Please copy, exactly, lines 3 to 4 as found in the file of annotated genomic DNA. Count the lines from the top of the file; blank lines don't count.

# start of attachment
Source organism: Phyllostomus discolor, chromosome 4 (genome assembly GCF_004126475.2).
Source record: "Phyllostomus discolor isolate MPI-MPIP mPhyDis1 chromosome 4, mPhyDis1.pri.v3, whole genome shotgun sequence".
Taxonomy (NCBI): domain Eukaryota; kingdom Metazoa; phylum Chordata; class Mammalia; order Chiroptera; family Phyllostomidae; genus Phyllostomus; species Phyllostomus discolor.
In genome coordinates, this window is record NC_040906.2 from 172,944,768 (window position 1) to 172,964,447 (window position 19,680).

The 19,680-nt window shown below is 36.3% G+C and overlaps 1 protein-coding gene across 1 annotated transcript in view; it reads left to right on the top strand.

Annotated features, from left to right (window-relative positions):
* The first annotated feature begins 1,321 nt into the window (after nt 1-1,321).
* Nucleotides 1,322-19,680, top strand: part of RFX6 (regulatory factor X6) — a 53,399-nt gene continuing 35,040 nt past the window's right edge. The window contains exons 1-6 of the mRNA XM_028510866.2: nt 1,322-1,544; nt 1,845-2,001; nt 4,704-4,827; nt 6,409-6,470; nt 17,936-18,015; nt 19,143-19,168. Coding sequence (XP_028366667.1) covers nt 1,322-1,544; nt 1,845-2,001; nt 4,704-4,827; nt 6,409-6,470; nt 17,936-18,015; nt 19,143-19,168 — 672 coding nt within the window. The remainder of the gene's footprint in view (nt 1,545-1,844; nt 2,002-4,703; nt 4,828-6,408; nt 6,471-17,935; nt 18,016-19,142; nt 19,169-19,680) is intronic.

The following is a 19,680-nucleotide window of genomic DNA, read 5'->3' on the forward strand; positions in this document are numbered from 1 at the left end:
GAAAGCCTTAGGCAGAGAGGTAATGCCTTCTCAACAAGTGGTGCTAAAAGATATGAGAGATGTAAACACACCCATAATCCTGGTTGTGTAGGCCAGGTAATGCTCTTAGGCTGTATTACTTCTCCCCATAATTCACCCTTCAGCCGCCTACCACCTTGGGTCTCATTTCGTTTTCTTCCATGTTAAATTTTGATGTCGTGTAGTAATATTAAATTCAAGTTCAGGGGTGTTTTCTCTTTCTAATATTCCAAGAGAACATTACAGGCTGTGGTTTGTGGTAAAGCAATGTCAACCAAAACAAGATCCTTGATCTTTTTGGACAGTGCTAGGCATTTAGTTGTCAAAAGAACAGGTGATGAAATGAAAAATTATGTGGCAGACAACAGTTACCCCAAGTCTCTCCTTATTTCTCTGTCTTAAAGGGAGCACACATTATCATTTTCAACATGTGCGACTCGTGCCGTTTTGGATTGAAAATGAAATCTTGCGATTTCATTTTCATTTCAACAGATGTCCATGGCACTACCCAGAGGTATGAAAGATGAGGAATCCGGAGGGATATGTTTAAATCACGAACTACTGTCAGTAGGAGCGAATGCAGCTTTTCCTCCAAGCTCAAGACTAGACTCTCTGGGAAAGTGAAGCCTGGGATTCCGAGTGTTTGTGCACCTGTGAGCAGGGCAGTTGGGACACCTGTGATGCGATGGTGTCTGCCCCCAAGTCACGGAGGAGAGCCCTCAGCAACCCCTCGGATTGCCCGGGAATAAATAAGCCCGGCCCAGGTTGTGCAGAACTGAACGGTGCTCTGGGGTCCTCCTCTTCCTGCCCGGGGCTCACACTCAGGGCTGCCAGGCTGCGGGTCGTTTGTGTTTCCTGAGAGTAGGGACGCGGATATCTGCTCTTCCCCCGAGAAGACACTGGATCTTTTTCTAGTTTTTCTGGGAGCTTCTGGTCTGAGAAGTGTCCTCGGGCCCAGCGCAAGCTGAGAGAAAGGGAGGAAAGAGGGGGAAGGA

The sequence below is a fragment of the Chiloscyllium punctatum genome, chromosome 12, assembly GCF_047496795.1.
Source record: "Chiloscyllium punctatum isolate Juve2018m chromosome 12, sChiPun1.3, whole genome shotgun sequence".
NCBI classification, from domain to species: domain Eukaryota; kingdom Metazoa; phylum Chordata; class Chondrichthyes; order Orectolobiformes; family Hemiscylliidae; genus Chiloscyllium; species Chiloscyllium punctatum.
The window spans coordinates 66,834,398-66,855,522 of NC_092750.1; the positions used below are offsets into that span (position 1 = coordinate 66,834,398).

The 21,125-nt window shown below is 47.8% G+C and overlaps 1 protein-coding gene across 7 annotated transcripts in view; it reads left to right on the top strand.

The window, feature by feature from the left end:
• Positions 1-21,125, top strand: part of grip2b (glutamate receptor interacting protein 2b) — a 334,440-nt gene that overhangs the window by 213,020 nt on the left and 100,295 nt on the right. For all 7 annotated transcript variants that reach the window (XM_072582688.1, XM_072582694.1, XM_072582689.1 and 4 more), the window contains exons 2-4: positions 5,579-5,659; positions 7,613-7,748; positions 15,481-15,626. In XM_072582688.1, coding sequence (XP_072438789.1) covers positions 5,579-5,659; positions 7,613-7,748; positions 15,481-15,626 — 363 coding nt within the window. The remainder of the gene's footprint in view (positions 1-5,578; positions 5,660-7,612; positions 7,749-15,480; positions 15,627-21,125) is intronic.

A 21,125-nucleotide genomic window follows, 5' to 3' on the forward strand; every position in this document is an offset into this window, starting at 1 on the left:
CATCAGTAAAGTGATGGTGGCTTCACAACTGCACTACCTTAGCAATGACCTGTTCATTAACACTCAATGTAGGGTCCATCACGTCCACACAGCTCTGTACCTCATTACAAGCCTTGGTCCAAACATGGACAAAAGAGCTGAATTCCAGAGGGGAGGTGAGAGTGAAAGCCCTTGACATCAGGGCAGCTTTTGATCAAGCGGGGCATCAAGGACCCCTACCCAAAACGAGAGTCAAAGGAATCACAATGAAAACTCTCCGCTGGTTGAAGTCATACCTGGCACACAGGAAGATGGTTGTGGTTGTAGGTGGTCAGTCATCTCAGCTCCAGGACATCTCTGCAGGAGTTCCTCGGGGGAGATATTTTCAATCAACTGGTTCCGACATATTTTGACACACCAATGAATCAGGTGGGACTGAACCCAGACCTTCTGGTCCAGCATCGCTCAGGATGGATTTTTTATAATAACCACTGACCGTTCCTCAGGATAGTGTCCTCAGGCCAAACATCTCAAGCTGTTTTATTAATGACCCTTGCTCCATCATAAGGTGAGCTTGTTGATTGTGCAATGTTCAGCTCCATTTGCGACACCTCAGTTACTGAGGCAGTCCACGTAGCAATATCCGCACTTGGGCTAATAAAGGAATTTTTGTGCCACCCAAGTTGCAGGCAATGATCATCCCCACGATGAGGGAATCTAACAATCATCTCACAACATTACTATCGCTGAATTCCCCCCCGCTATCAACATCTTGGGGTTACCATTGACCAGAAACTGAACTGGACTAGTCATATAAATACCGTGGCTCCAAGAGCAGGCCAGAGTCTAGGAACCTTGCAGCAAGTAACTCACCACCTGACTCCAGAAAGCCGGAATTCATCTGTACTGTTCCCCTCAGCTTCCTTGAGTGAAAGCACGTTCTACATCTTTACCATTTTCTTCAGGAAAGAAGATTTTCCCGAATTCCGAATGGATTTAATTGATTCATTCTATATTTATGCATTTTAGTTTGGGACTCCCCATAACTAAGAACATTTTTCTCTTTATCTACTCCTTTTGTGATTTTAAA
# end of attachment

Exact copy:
Taxonomy (NCBI): domain Eukaryota; kingdom Metazoa; phylum Chordata; class Mammalia; order Chiroptera; family Phyllostomidae; genus Phyllostomus; species Phyllostomus discolor.
In genome coordinates, this window is record NC_040906.2 from 172,944,768 (window position 1) to 172,964,447 (window position 19,680).